: Use of Biodiesel Fuels in Diesel Engines
Table of Contents:
Anh Tuan Hoang
Van Viet Pham
Xu an Phuong Nguyen
Owing to their continuous depletion, fossil fuels are currently an unsustainable source of energy. They also trigger problems for the environment such as global warming and climate change. Therefore, biobased fuels with renewable, nontoxic, biodegradative characteristics should be an ecofriendly choice to replace fossil-based fuels. Biobased fuels could be considered bioproducts generated from biosources either for transportation or for combustion, which can be extracted from agricultural or forest products and which can even originate from the reusable and biodegradable portion of industrial and municipal wastes. Based on an analysis made at the end of 2017, around 50% of total renewable energy came from renewable bioenergy, which delivered four times the overall amount from the sun. solar cells, and wind power. Biofuels are forecast to lead the growth in the consumption of renewable energy in the period 2018-2023. Indeed, nearly 30% of the increase in bioenergy is bound to come from advanced biofuel generation, in liquid, solid, or gaseous form, which is believed to be suitable for use as fuel in internal combustion engines.
Biofuels are viable renewable energy supply sources because of their ecofriendly properties. Biodiesel is divided into four categories depending on the type of input feedstocks, according to the ‘European Academies Science Advisory Council' (EASAC). Biodiesel is derived from first-generation edible oils, second-generation nonedible oils, and third-generation waste oils, which are naturally renewable and also locally found. Biodiesel of the fourth generation requires synthetic biology technology, though the research is still at the infancy level. As shown by the ‘American Society for Testing and Materials’ (ASTM), monoalkyl esters of long-chain lipids are labeled ‘biodiesel’ and classified as Bl00 and are generated using methanol and a catalyst through the process of transesterification of triglycerides, in which edible oils, nonedible oils, and waste oils or animal fats are considered as suitable feedstocks for producing ‘fatty acid alkyl esters’ (FAAE). In a transesterification reaction, there are three categories of catalysts, namely strong alkaline, strong acid, and enzyme, which are usable, as well as methanol, a type of alkanol, which is used in most cases to manufacture biodiesel. Therefore, biodiesel is also referred to as ‘fatty acid methyl ester’ (FAME). In the biodiesel production process, glycerol (glycerin) is generated as a by-product.
Regarding the use of biodiesel for engines, there are a few drawbacks associated with higher ‘nitrogen oxides’ (NOX) levels, low-temperature cold start issues, inferior calorific value, considerable copper strip degradation, as well as fuel piping challenges caused by high viscosity. For cold climates, the main concerns when using biodiesel regards cold starting and quality issues. Several other drawbacks relating to the use of biodiesel for diesel engines are shown in Figure 16.1. The aim of this chapter is,
Poor low temperature fluidity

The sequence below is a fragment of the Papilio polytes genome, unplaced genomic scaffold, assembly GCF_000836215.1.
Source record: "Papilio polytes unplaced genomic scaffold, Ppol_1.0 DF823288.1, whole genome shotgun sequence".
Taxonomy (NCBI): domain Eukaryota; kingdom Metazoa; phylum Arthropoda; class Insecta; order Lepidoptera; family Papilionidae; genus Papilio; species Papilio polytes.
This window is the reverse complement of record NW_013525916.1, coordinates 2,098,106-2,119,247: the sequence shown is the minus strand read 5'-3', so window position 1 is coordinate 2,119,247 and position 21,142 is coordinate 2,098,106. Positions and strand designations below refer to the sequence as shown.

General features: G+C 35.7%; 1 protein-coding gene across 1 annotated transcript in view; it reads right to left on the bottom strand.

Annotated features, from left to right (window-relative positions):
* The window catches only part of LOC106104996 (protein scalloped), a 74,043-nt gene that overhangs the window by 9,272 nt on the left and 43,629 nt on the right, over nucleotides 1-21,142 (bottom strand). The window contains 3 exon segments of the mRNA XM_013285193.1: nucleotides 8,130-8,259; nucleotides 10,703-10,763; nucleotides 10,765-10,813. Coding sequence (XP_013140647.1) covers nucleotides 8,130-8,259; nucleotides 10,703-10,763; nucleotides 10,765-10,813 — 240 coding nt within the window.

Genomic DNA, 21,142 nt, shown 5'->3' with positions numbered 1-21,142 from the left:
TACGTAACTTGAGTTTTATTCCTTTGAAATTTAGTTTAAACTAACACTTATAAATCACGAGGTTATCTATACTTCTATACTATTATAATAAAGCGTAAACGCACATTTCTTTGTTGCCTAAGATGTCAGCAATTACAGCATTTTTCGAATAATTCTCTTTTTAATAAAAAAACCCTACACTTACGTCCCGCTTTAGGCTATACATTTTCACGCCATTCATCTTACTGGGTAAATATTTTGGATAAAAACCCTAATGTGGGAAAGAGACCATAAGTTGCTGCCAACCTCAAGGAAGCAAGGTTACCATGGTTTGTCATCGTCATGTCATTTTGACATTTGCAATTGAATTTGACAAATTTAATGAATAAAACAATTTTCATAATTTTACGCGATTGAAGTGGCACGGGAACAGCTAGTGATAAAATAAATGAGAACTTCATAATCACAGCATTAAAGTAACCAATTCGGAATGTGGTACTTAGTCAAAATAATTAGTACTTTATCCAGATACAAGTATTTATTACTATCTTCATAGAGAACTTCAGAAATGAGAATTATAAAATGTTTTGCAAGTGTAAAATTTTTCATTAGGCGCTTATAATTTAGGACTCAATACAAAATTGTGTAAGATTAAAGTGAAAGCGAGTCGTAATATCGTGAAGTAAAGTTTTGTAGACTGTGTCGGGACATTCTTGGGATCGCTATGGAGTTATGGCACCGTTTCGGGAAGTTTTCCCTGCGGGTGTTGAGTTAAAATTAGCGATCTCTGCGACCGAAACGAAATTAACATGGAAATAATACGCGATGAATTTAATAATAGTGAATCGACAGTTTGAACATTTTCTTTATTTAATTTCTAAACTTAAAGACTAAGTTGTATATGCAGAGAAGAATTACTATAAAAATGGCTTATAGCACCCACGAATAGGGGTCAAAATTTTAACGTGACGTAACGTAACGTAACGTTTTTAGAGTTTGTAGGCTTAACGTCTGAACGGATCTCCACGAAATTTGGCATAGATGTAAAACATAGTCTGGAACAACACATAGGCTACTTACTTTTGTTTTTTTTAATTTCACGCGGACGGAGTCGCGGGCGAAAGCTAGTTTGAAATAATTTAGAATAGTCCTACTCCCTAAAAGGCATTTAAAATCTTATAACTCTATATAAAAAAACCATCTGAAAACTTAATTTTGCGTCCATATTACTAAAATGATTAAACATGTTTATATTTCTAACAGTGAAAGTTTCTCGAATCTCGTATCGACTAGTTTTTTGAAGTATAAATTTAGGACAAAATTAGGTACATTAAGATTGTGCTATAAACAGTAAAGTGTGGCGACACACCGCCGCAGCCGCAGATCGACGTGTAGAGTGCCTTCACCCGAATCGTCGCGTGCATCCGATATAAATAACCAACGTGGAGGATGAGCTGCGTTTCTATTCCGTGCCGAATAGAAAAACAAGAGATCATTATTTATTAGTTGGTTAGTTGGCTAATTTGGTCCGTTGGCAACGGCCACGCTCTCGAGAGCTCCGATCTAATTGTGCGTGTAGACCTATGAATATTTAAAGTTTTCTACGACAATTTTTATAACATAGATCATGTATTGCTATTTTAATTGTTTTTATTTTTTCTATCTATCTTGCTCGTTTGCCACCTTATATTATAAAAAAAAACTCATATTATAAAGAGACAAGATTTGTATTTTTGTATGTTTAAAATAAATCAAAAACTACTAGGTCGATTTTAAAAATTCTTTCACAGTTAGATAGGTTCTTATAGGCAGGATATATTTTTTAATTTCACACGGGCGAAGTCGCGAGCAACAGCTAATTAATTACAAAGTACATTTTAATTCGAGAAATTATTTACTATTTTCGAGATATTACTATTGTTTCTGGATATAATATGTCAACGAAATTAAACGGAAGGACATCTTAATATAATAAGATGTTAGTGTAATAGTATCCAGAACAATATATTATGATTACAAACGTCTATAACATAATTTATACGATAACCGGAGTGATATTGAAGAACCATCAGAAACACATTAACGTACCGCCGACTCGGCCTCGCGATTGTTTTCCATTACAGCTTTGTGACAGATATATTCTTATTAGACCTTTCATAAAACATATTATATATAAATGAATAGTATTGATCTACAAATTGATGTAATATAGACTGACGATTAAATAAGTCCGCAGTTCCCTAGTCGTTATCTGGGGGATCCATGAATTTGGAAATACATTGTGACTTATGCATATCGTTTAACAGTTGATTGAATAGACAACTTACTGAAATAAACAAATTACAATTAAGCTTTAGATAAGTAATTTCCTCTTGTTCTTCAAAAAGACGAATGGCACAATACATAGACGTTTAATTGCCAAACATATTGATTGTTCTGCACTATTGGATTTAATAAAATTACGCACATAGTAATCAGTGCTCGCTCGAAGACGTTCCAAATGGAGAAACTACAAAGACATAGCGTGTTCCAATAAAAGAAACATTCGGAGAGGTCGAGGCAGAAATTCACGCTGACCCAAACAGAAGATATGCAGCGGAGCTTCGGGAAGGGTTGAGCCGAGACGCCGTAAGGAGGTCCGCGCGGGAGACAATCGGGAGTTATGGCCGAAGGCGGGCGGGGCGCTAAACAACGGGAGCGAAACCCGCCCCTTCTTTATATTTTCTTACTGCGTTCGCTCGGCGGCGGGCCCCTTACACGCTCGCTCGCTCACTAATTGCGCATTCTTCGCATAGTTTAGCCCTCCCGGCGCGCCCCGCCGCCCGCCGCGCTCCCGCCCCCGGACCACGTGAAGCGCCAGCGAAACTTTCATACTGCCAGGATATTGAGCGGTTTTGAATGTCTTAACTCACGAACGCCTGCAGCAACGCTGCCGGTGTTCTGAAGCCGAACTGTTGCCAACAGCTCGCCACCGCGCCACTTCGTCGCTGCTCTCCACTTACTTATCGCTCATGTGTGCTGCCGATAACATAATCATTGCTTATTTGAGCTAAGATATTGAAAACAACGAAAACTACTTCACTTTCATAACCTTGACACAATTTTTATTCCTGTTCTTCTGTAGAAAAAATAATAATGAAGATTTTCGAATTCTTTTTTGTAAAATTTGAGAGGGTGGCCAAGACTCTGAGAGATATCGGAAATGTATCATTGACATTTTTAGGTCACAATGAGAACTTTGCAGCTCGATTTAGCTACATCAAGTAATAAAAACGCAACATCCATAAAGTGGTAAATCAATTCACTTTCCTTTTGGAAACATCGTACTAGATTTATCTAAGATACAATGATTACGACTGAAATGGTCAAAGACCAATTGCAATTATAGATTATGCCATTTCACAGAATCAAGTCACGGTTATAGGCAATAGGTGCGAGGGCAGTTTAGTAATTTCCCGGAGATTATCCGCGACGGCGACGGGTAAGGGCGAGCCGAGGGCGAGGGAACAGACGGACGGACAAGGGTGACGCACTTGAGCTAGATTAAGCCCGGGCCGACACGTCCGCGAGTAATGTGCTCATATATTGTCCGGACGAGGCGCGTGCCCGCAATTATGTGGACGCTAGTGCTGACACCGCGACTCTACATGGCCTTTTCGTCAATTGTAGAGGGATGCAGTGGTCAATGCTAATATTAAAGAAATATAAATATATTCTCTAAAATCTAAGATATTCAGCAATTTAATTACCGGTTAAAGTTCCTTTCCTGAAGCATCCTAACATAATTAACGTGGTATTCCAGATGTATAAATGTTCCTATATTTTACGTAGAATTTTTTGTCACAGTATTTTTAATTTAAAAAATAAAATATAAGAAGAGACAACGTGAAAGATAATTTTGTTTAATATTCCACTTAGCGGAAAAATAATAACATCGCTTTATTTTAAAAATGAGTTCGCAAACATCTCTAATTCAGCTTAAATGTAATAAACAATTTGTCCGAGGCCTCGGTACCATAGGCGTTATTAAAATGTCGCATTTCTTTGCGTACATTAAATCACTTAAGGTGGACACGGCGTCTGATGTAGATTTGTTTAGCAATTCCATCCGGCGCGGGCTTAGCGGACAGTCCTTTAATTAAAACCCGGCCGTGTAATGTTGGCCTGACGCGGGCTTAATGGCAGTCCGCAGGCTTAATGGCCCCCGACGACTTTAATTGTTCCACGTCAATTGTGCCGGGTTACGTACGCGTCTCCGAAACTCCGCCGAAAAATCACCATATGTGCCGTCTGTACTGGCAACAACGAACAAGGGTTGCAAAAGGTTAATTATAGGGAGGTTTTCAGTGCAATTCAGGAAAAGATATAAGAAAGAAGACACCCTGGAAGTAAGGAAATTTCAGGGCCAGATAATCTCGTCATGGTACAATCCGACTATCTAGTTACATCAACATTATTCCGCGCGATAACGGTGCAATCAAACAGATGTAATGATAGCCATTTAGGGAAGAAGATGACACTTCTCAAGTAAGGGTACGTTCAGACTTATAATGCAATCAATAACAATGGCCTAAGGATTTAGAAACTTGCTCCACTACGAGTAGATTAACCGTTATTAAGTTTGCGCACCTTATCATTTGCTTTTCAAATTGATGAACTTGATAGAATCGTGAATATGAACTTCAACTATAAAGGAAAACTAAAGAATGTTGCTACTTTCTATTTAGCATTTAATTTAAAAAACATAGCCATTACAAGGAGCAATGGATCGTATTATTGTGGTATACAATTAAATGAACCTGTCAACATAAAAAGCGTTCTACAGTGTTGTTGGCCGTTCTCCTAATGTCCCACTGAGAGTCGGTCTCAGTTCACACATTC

Auto-oxidaton of fuel, Swelling of rubber by oxygen
A uto-oxidation offuel
Deposit of glycerin and alkali catalysts in fuel
FIGURE 16.1 Drawbacks relating to the use of biodiesel for diesel engines.
therefore, to offer a review of using biodiesel as an alternative fuel regarding engine efficiency, engine performance, combustion and emission characteristics, corrosiveness, and the accumulation of deposits in engines.
Advances in the quality of biodiesel are growing at a global level. Since biodiesel is made from various plants, its properties and qualities are different. Due to this reason, the standardization of biodiesel quality is essential to maintain the best possible efficiency of the engine. Some of the critical chemical and physical attributes of the fuel are kinematic viscosity (mm2/s), oxidation stability, glycerin (% mass), cetane number (CN), sulfur content (% mass), pour point (°C), acid number (mg KOH/g oil), boiling point (°C), cloud point (°C), flash point (°C), density (kg/m3), heating value (MJ/kg), ash content (% mass), water and sediment quality, copper corrosion, distillation rate, and carbon residues. The physicochemical properties of biodiesel fuels with standard limitations according to the test methods are described in
Physicochemical Properties of Biodiesel Fuels with Standard Limitations
Viscosity is the most crucial fuel parameter because it signifies the capacity of a liquid substance to circulate; hence it involves the function of the fuel injection devices as well as spray atomization, especially at low temperatures, because viscosity is inversely proportional to temperature. The viscosity of biodiesel is two to four times higher than that of petrodiesel. This is because of its massive molecular mass and complex chemical structure. The standards ASTM D445, EN ISO 3104, or ISO 3104/ P25 are used for assessing the kinematic viscosity of biodiesel fuel, which varies from
1.9 mm2/s up to 6 mm2/s as shown by ASTM requirements, and scales from 3.5 mm2/s to 5 mm2/s (Yusuf et al., 2011) under the ‘European standards’ (EN) requirements.
Density is a physical property that is used to measure the exact quantity of fuel required to ensure sufficient combustion. Biodiesel is typically denser and less compressible than petrodiesel, which thus poses one of the most significant barriers toward widespread biodiesel use. Biodiesel density can be determined according to the specifications ASTM DI298 and EN ISO 3675. Based on such standards.
biodiesel density is tested in a temperature range of 15°C to 20°C (Torres-Jimenez et al., 2011). The variation of densities for biodiesel generated from various feedstocks is typically between 832 kg/m3 and 982 kg/m3.
The ‘flash point’ (FP) is the temperature at which, when exposed to flames, the fuel will fire; the volatility of the fuel is inversely proportional to the FP. This is the method defined in ASTM D93, EN ISO 3679, and P21 for assessing the FP. Biodiesel has an FP higher than l50°C while petrodiesel fuel has it at 55-66°C. Biodiesel’s FP is greater than the permissible petrodiesel limit for safe transport, processing, and storing purposes. However, the FPs of biodiesel are considerably smaller than those of vegetable oils. The FP reaches a maximum in ASTM D93 at 90°C, and is 120°C in EN ISO 3679 (Antolin et al., 2002).
The boiling point (BP) is the temperature at which the vapor pressure of the element equals the surrounding pressure. If any element has a greater BP than this it is a sign of that element's lower volatility. The BP is dependent on the type of bond between the element's molecules. Gas chromatography is applied with the assistance of the ASTM D7398 standard to figure out the range of the BP, which is 100-615°C.